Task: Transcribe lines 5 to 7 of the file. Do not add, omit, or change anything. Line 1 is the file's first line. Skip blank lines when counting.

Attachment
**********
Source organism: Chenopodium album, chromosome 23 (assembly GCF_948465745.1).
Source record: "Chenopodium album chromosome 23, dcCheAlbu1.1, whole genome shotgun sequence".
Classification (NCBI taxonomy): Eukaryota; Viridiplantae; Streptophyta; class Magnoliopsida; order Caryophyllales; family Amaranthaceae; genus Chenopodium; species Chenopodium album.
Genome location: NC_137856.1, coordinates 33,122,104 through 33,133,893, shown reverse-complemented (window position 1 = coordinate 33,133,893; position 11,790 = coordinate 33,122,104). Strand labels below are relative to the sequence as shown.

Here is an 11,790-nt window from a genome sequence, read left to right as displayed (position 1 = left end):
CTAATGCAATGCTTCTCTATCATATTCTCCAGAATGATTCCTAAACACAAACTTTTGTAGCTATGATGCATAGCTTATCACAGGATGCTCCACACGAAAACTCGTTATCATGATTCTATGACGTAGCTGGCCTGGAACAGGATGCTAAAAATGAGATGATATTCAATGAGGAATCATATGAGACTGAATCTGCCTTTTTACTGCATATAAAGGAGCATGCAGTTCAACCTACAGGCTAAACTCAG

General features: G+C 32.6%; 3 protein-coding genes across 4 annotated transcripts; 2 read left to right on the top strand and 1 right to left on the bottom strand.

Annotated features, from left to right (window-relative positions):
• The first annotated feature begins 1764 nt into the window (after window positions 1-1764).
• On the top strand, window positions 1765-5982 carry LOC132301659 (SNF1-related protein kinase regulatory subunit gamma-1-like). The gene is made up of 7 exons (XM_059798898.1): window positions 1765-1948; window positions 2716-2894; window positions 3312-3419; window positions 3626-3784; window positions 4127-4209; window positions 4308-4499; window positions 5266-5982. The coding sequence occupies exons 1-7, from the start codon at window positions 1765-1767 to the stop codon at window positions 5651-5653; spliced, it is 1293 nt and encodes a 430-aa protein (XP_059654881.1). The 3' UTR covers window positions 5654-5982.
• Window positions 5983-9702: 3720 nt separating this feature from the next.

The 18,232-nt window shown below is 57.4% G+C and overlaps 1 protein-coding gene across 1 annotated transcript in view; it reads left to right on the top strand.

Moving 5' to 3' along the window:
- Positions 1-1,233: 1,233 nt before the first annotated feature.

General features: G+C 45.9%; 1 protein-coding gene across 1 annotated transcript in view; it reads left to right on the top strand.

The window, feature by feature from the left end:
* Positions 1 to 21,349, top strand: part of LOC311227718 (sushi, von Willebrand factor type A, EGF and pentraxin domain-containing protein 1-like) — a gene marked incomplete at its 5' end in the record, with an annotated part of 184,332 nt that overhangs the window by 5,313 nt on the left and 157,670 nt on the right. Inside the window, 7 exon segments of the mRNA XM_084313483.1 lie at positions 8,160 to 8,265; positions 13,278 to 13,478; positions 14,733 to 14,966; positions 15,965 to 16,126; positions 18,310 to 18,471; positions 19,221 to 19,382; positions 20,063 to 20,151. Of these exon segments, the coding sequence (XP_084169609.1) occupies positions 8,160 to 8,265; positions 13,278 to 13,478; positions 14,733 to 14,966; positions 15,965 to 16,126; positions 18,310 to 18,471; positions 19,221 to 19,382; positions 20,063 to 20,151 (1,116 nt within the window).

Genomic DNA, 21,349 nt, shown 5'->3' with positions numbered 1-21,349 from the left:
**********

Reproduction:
Here is an 11,790-nt window from a genome sequence, read left to right as displayed (position 1 = left end):
CTAATGCAATGCTTCTCTATCATATTCTCCAGAATGATTCCTAAACACAAACTTTTGTAGCTATGATGCATAGCTTATCACAGGATGCTCCACACGAAAACTCGTTATCATGATTCTATGACGTAGCTGGCCTGGAACAGGATGCTAAAAATGAGATGATATTCAATGAGGAATCATATGAGACTGAATCTGCCTTTTTACTGCATATAAAGGAGCATGCAGTTCAACCTACAGGCTAAACTCAG

General features: G+C 32.6%; 3 protein-coding genes across 4 annotated transcripts; 2 read left to right on the top strand and 1 right to left on the bottom strand.